Medicines are part of the long-term treatment of fibromyalgia. They may help break the
cycle of pain and sleep problems when symptoms flare up. Not all people with fibromyalgia will need, want, or benefit from
medicines. People with more severe pain, sleep problems, or
depression that disturbs their daily life may find
Fibromyalgia symptoms in different people respond to
different medicines. Your doctor may try more than one medicine before finding
one that works best for you. You may also find that a medicine that has been
helping your symptoms seems to become less effective over time.
Talk with your doctor if you are not getting relief. He or
she may try a different medicine or make suggestions for helping find new ways to modify your activity, sleep, and stress.
Not every doctor understands fibromyalgia well -- yet it's critical to find one who is up to date on the latest fibromyalgia treatment and research. Wherever you live, you'll have to do some research to find a health care provider who is the best fit for you.
Here's the good news: "It's easier now to find someone to treat fibromyalgia," says Kim Jones, PhD, associate professor at Oregon Health & Science University School of Nursing and Medicine in Portland.
"Fibromyalgia has come a long way...
Certain types of medicines may be used to
improve sleep, relieve pain and fatigue, and, in some cases, treat depression. These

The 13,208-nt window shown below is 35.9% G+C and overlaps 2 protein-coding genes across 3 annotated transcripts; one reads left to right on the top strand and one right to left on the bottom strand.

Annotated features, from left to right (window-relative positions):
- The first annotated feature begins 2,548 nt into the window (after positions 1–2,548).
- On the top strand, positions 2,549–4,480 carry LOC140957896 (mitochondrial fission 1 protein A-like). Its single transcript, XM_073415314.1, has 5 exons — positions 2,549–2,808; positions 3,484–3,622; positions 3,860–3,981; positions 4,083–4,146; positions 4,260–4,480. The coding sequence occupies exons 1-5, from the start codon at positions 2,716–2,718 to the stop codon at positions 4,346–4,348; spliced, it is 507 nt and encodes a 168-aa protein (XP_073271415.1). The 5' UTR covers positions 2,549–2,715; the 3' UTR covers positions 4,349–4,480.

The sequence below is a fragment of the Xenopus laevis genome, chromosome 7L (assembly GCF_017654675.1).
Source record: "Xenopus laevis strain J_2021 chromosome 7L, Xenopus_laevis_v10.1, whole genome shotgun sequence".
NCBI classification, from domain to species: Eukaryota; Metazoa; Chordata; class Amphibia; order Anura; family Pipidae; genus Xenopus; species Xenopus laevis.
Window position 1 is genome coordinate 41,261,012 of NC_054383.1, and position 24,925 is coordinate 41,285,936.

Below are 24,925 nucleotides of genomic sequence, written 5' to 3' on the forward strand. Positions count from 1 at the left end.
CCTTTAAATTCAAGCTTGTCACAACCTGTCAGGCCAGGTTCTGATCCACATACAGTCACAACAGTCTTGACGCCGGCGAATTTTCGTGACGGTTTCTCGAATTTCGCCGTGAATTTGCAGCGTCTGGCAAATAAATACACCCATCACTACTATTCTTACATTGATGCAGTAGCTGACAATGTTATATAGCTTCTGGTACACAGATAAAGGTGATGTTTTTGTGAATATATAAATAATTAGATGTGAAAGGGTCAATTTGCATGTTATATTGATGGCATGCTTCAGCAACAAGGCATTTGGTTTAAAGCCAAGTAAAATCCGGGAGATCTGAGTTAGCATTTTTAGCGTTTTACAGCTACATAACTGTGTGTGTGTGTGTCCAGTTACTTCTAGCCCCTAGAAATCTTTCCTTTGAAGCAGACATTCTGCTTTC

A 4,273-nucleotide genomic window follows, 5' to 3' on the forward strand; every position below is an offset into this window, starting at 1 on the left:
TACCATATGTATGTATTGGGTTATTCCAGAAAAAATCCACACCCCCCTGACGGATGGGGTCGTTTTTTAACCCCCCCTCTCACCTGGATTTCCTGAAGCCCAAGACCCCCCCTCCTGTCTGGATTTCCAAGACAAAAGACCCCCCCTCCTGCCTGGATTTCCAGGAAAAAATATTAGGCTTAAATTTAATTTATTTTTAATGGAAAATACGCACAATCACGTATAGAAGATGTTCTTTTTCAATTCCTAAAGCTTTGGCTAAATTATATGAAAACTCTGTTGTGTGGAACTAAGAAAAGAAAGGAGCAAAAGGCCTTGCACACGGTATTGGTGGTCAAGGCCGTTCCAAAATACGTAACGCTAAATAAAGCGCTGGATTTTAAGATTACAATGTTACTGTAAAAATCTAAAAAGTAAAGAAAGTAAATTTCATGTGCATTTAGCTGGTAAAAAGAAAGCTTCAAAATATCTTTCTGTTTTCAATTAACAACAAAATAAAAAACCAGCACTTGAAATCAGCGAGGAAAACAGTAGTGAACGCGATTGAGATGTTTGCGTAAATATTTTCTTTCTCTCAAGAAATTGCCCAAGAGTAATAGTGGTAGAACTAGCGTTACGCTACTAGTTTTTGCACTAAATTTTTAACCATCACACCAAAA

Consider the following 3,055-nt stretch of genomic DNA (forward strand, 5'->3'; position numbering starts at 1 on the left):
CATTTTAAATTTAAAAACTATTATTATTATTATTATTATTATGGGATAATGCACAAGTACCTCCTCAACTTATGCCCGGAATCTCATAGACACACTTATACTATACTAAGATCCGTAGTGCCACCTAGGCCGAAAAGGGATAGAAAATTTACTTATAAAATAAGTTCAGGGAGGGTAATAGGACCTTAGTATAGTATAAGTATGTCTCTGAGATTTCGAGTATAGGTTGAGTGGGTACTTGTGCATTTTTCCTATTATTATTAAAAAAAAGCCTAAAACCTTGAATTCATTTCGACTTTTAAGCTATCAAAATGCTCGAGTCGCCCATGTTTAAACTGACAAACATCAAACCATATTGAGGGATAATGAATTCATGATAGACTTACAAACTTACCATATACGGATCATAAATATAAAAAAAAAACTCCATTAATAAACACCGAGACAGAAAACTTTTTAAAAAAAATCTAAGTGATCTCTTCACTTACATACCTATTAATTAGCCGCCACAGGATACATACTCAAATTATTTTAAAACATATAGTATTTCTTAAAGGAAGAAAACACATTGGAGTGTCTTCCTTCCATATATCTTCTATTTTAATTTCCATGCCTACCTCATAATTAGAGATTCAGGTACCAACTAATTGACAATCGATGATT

improvements in symptoms may allow you to feel better and to be more active. Medicines used
for fibromyalgia include:
Atypical antidepressants. These are drugs that don't fit
well into the general categories of antidepressant medicines. Bupropion
(Wellbutrin) is an example of an atypical antidepressant that is used for
Nonprescription pain relievers, such as acetaminophen
(for example, Tylenol) or
nonsteroidal anti-inflammatory drugs (NSAIDS, such as
ibuprofen or aspirin) usually aren't very helpful in treating day-to-day
symptoms of fibromyalgia. But they may be useful in reducing severe pain caused
by a flare-up of symptoms. Check with your doctor if you need to
keep taking these medicines, because they may harm your stomach, kidneys,
or in rare cases, your liver. Your doctor may want to monitor you if you take
acetaminophen or NSAIDs daily.
WebMD Medical Reference from Healthwise
October 20, 2011
This information is not intended to replace the advice of a doctor.
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